It seems that the FAA is suddenly making a lot of changes. A few months ago, we told you about the new Airman Certification Standards (ACS) that will replace the current Practical Test Standards (PTS.) I have no idea if this is an improvement, but at least one well-known Instructor, Rod Machado, is not real happy about that change- you can see his comments here.
Another major change is about to happen- the process for getting your Student Pilot license is going to take considerably more time than the current hour or so with the Aviation Medical Examiner.
Starting April 1, 2016, the AME will no longer issue your Student license with your medical. You will now be required to submit an application which can only be accepted by certain people designated by the FAA. Luckily, this includes any CFI. Once the application is submitted, it will be vetted by the TSA and then the FAA will issue the license- plastic, not paper. Supposedly this will take no more than 3 weeks.
So why are they doing this now? Apparently, it’s been a long time coming, and it actually makes sense, at least to the TSA. Congress has mandated that they do a background check on every student pilot, so they’re doing what they have been directed to do by their bosses. Personally, I understand the caution, though from a practical standpoint, I’m not sure if this will achieve their stated goal. At any rate, it’s the new procedure we have to live with. It doesn’t stop a new pilot from taking instruction, they just have to have that license when they solo, and most people don’t solo in three weeks.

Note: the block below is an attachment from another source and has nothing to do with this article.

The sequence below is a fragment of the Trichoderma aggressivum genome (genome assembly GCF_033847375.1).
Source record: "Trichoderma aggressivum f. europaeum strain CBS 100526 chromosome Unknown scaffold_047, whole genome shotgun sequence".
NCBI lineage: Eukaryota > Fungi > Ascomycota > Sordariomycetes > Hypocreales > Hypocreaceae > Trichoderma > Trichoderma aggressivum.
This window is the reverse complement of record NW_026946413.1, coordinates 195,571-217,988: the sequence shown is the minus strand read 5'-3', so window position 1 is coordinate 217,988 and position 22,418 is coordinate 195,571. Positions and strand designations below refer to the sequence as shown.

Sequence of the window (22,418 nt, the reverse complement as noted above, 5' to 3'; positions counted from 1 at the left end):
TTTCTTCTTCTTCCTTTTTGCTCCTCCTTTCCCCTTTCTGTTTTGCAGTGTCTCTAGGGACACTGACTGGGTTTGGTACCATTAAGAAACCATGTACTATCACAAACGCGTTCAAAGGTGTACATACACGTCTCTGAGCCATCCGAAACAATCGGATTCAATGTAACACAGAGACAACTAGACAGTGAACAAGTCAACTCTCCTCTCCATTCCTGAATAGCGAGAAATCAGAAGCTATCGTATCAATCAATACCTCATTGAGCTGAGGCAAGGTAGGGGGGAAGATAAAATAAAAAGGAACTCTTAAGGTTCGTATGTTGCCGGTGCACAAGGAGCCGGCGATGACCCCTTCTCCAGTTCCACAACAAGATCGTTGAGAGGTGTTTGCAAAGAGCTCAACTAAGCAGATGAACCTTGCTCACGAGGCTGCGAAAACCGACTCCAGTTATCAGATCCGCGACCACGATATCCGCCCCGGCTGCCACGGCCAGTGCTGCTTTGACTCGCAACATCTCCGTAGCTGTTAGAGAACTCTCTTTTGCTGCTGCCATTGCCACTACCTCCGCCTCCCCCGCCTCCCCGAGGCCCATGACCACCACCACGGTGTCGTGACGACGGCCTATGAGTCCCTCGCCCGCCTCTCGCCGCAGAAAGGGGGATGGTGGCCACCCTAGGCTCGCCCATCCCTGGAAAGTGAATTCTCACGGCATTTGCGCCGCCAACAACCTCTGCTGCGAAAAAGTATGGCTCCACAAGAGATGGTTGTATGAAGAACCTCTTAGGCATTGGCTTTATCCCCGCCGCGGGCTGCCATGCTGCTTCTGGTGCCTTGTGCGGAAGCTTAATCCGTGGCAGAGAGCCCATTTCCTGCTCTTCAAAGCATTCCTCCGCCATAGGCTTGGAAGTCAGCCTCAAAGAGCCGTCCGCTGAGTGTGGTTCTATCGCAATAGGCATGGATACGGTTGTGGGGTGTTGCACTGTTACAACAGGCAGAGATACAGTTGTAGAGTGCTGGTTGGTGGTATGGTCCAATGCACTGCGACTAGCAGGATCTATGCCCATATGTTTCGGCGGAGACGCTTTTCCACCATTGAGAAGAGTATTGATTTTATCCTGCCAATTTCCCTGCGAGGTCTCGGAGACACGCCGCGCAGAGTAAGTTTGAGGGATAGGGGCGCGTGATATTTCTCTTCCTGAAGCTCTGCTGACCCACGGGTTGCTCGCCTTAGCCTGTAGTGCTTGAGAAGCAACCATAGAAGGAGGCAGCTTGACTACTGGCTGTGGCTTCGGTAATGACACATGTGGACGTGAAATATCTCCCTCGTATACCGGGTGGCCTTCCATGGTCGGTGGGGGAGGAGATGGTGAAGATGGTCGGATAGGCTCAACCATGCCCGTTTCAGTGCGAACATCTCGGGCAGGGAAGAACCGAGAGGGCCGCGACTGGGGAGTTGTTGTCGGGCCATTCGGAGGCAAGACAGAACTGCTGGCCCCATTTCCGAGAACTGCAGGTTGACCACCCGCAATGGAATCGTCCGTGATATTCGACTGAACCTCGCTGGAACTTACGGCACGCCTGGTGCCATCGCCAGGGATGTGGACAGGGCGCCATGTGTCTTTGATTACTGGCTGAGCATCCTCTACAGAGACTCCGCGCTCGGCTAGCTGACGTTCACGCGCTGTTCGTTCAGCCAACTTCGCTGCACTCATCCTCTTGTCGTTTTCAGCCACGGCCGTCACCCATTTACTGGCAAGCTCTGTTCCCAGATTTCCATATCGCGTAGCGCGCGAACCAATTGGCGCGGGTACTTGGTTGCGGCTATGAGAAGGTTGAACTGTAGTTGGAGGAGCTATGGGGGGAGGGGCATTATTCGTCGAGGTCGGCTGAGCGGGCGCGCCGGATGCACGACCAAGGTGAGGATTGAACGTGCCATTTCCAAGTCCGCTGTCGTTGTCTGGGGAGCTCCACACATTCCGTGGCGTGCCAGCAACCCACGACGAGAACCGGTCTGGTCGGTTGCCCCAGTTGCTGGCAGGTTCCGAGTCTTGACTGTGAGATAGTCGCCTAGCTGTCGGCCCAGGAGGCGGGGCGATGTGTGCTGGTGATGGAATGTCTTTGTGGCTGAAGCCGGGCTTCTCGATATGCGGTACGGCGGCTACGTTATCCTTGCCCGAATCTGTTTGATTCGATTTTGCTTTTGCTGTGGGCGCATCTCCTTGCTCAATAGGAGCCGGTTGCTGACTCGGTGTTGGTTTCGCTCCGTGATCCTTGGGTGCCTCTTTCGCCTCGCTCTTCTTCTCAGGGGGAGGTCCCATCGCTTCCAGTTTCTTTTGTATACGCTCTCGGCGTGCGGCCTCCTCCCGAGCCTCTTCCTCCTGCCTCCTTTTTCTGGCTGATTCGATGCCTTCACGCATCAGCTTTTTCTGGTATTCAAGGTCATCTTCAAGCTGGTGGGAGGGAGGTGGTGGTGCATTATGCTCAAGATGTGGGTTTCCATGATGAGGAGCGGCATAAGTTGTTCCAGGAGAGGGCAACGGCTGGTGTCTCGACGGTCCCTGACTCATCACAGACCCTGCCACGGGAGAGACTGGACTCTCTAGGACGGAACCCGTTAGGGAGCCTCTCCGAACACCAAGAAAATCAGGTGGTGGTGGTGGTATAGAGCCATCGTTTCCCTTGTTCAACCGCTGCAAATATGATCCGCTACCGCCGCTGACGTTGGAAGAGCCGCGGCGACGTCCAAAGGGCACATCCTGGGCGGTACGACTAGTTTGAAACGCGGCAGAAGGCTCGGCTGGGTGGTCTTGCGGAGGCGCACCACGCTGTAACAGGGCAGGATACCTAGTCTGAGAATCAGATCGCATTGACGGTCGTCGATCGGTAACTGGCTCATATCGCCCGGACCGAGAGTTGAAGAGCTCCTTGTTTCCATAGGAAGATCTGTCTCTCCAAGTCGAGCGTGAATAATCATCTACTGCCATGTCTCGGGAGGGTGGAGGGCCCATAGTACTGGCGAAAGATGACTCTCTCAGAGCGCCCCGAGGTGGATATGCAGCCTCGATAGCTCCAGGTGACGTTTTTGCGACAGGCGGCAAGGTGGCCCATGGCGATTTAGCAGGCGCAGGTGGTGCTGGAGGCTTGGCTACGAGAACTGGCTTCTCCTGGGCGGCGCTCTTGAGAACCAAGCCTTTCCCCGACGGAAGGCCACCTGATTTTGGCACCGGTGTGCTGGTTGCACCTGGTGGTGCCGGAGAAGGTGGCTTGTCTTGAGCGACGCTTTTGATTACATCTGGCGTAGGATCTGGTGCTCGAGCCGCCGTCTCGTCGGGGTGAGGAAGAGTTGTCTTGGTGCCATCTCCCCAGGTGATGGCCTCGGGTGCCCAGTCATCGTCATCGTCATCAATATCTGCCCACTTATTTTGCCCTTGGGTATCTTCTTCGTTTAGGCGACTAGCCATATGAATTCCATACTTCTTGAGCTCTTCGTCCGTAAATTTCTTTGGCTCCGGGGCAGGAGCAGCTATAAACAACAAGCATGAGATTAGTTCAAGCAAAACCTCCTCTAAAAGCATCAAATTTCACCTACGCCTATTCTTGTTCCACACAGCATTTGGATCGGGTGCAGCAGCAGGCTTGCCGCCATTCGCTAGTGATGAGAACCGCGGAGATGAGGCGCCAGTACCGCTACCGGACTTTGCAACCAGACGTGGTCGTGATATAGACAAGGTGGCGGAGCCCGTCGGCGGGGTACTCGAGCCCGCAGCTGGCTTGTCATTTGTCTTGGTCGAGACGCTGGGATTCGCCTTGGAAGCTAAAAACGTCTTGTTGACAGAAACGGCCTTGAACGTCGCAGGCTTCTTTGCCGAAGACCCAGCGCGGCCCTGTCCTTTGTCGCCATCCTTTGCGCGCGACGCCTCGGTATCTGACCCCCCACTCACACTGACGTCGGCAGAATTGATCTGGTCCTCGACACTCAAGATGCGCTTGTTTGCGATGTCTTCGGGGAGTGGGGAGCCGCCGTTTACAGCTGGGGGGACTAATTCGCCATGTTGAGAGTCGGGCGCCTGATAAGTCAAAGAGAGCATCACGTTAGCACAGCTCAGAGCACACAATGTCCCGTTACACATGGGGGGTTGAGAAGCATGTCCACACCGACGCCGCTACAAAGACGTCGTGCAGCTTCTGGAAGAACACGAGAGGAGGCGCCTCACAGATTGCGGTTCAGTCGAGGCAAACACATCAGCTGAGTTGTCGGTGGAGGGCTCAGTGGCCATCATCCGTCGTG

Of course, three weeks is the stated goal. I would suggest that it’s automatically issued after three weeks to give TSA a little incentive to develop an efficient process, but since no one at that agency calls me to get my suggestions, we just have to hope that they can get that done as promised. On the plus side, student pilots will be getting a plastic license and there is no expiration date. Also, there’s no fee, and we have the AOPA to thank for both of these developments. If the TSA does everything as planned, this should be doable.